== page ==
Hearing of the case resumes Monday when Trial Chamber II presided over by Judge William Sekule would hold a status conference before taking evidence of the witnesses on Tuesday, ICTR's Prosecution Counsel Wallace Kapaya, told Hirondelle News Agency Friday.
According to him, the prosecution is expecting to rest its case at the end of next week. So far, a total of 17 witnesses have already testified. In July 2010 the Trial Chamber accepted the prosecution's motion to call three additional witnesses to reinforce its case.
The indictment, among other things, alleges that Ngirabatware "forwarded to MRND public funds from his ministry to purchase weapons for the party's youth wing, the Interahamwe militiamen". It alleges further that Ngirabatware launched appeals to kill Tutsis during numerous meetings in his home region in 1994.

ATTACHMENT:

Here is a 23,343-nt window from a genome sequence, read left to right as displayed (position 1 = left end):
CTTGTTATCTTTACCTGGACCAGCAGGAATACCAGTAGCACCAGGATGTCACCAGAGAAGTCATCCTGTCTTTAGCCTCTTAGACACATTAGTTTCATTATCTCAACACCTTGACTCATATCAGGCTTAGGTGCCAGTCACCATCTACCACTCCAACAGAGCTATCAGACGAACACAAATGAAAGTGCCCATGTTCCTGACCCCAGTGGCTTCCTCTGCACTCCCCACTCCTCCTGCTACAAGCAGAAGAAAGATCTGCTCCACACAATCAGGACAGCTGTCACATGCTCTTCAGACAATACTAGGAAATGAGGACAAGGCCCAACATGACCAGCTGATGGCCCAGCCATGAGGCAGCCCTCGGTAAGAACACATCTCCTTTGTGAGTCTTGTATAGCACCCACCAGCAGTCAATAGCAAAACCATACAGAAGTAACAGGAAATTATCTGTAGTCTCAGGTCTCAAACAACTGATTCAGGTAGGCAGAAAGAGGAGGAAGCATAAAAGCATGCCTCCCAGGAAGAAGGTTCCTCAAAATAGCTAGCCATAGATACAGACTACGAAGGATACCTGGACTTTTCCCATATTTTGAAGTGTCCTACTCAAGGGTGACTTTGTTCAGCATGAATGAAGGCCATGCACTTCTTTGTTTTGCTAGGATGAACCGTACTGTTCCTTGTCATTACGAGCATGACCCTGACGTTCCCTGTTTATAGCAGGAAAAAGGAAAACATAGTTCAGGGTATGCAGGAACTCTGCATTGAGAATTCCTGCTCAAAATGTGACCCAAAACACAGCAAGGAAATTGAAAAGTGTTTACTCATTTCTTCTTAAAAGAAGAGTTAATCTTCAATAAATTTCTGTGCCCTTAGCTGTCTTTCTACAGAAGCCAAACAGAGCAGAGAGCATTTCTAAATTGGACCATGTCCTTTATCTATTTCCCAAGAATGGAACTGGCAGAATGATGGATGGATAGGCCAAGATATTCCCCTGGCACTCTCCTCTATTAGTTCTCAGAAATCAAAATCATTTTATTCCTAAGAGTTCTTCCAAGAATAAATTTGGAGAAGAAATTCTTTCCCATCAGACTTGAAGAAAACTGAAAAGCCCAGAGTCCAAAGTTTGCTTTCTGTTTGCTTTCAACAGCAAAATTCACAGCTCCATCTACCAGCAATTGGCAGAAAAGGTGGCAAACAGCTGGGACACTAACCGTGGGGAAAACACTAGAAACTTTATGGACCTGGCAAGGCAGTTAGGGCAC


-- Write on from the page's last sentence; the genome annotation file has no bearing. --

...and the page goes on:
Ngirabatware hails from what used to be the Nyamyumba commune, Gisenyi prefecture (North of Rwanda). He is the son-in-law of a wealthy businessman on the run, Felicien Kabuga, the alleged sponsor of the 1994 genocide.
A doctor of economics from the University of Freiburg (Switzerland), Ngirabatware taught at the National University of Rwanda (1986-1990), before he became Minister of Planning (1990-1994).
The former minister fled Rwanda in July 1994 and subsequently worked in various research institutes in Gabon and France. He was arrested in Germany on September 17, 2007 and has been in ICTR custody since October 8, 2008.
© Hirondelle News Agency